Volcanic Hazards: Gases
Gases are 1 to 5% of magma by weight, and mainly consists of water vapor and CO2
Lake Nyos, Cameroon
- Last eruption: 1984 - 1986
- Elevation: 3,579' (1,091 m)
- Type: Maar A volcanic crater that is produced by an explosion in an area of low relief, is generally more or less circular, and often contains a lake, pond, or marsh.
August, 1984 eruption: smaller gas burst from nearby Lake Monoun, where 37 people killed as a result.
August, 1986 eruption: Lake Nyos erupted 1 km of CO2. Over 1700 people were killed up to 26 km away from the lake. It was not clear initially how these people and animals died. People reported entering villages only to find the occupants slumped over their food or lying on the ground as if they were passed out. Subsequent study of the area revealed that they died of carbon dioxide poisoning.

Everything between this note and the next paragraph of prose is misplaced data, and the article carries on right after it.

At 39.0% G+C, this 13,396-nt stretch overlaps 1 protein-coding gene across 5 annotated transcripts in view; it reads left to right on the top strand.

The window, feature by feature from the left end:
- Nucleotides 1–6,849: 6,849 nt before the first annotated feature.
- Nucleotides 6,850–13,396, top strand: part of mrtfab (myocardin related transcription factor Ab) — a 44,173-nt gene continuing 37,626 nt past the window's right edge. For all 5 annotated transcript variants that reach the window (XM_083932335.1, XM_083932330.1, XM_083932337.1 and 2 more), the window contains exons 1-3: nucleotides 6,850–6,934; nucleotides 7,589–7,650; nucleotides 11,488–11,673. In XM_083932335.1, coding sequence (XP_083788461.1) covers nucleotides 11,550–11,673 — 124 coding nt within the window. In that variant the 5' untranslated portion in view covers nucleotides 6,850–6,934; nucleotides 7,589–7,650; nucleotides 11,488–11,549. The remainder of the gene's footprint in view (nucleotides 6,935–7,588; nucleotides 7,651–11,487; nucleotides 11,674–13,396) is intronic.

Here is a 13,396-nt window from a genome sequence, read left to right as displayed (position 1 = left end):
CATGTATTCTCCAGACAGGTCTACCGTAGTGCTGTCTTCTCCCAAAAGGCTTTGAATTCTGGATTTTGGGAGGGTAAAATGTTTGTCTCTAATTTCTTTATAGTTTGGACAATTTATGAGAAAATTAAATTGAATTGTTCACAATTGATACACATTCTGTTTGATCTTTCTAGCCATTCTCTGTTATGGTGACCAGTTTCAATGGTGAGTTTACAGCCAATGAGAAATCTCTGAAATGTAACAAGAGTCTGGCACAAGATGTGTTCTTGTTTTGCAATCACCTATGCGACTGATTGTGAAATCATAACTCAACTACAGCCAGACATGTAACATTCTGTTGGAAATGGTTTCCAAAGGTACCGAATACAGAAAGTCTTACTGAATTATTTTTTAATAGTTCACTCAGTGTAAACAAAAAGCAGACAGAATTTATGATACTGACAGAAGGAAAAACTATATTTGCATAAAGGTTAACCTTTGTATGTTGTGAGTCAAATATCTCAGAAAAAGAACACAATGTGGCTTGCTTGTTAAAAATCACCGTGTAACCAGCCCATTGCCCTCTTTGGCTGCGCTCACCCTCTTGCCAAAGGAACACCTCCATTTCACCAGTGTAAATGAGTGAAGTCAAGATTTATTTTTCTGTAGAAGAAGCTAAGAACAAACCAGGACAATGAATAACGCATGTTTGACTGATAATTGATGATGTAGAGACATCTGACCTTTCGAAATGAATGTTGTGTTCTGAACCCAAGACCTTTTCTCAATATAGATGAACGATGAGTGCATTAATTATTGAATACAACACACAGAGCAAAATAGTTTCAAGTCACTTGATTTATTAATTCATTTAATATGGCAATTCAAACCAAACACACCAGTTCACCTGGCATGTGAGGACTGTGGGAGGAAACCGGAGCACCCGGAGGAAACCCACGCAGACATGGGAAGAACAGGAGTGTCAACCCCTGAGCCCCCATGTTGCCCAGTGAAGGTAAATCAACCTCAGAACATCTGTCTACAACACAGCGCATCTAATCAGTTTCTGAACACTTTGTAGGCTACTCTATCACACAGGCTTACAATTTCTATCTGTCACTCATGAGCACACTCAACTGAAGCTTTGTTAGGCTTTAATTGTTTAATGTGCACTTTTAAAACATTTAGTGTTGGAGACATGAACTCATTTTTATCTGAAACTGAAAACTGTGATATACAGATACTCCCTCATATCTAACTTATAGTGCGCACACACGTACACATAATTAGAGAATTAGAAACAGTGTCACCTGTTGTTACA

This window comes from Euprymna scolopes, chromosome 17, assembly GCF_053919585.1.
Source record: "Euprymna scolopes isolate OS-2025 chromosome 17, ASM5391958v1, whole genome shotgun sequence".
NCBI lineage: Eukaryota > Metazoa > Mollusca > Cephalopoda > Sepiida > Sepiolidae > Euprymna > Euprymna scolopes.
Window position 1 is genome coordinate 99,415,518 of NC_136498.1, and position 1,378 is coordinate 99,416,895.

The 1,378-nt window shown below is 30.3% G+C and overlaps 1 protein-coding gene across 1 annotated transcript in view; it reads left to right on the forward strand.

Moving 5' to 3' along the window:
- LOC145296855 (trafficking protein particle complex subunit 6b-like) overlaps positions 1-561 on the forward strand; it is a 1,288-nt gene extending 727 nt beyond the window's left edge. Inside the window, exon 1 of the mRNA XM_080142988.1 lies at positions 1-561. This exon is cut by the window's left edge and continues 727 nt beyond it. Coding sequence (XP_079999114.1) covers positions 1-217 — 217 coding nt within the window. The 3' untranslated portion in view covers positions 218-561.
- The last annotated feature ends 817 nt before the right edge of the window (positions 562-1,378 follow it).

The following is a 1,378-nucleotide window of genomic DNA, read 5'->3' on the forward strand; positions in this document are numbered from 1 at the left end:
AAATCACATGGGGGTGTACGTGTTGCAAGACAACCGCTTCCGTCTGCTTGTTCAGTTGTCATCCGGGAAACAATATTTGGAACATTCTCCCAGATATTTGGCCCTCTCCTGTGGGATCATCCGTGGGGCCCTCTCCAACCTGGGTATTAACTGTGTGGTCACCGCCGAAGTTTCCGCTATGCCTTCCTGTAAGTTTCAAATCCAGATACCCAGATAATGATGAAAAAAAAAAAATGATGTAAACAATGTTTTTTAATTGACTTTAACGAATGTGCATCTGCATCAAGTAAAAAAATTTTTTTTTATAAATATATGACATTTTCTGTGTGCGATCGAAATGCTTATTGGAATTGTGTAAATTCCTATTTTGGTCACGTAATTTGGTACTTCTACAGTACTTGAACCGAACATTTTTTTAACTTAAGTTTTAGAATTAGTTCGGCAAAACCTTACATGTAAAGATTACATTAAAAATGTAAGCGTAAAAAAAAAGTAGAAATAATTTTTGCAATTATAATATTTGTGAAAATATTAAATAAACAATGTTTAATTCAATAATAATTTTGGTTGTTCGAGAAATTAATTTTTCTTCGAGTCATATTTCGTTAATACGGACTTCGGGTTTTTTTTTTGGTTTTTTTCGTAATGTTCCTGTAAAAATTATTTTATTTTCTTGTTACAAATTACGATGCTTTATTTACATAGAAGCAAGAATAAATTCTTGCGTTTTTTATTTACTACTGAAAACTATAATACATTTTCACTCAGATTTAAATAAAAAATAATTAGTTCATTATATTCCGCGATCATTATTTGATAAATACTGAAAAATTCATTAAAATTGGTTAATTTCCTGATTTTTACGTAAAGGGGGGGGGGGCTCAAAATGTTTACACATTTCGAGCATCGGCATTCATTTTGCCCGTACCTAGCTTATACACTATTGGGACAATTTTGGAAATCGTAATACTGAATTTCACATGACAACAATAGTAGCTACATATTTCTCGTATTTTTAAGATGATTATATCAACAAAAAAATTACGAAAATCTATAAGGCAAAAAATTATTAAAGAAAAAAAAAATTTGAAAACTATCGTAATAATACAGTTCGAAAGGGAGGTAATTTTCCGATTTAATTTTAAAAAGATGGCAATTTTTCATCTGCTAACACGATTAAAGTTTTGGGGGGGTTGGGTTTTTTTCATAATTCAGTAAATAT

So, what happened? Gases can be released from the volcano either during an eruption or through cracks and fissures in the ground. This is what happened at Lake Nyos (see image below). Gas is released via fissures in the ground - although in this case they exit into a lake instead of the atmosphere. The water at the bottom of the lake is cold and dense, trapping the gas at the bottom. The gas builds up over time until something happens to disturb the water above it. The gas bubbles up to the surface and spreads outwards over the land.
Only three lakes in the world are known to contain high concentrations of dissolved gas in their bottom waters: Lakes Nyos and Monoun in Cameroon and Lake Kivu in East Africa. Only Lakes Nyos and Monoun are known to have recently released gas resulting in the loss of human life.
Scientists are now monitoring Lake Nyos to ensure that a similar event doesn't happen again. The lake is being degassed - gas is being released in a controlled fashion so it does not build up again.